Charli XCX, TBD

Last fall Charli XCX released After The Afterparty, an EP setting up her forthcoming third album. It’s suspected that she’ll release the new record this year, which she’s promised will be “the most pop thing, and the most electronic thing” she’s ever done. With a track record as strong as hers and a knack for earworms, that’s something worth getting excited about. [David Anthony]

Chromatics, Dear Tommy (TBD)

Johnny Jewel and Co. have been teasing the follow-up to 2012’s icy cool Kill For Love pretty much since that album’s release, while Jewel, a master at packaging, has been stoking the suspense by dropping appropriately retro, ’80s-horror-themed posters into the myriad EPs the group has stayed busy with since then. There’s still no official release date yet, but judging by its early singles—including the album’s title track, which suggests it has to be getting close this time—Dear Tommy will give us more of the band’s spectral, shimmering, sinister electro-pop, whenever its long-awaited missive is finally delivered. [Sean O’Neal]

Drake, More Life (TBD)

Drake never stops putting out music—he just burns through albums, EPs, three-track SoundCloud blasts, one-off singles, and guest spot after guest spot. This libertine approach to format is part of the reason he hasn’t left rap radio in half a decade; the other is that these tracks are almost all better than whatever else is on rap radio. More Life is being billed not as an album or mixtape but a playlist, which may be a euphemism or a true innovation in format. Either way, it will be welcome. [Clayton Purdom]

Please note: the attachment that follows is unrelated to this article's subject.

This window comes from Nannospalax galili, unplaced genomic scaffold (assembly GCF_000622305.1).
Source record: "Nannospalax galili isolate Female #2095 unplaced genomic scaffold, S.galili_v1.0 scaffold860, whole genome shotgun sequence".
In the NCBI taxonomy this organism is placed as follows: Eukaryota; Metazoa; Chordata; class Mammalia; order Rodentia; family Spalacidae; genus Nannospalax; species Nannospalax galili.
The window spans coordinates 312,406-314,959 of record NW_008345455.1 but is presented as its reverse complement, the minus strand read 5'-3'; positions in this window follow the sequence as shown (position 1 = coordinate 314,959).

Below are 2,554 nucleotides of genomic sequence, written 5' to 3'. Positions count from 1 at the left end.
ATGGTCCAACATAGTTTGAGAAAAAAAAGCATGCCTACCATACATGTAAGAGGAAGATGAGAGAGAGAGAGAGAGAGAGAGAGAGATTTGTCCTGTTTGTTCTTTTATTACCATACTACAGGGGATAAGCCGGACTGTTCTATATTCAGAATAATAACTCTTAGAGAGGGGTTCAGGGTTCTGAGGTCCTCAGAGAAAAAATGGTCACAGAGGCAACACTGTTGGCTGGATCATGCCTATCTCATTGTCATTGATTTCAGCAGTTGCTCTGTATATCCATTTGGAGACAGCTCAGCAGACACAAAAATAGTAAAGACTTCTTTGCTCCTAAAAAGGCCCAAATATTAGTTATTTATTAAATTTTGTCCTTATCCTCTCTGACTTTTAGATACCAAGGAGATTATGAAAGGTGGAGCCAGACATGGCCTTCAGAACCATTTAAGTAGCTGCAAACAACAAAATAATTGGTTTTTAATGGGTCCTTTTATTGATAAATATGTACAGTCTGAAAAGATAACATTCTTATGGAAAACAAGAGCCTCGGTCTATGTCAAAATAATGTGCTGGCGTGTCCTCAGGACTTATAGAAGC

Sky Ferreira, Masochism (TBD)

Following the release of Night Time, My Time, Sky Ferreira has found plenty of ways to keep herself busy. Taking roles in films and nabbing a spot in David Lynch’s Twin Peaks revival, while also working on her second album with members of Primal Scream, Ferreira is showing just how multifaceted she is. Masochism has been rumored for years now without a lick of music to sate us, so here’s hoping 2017 will change that. [David Anthony]

Gorillaz, TBD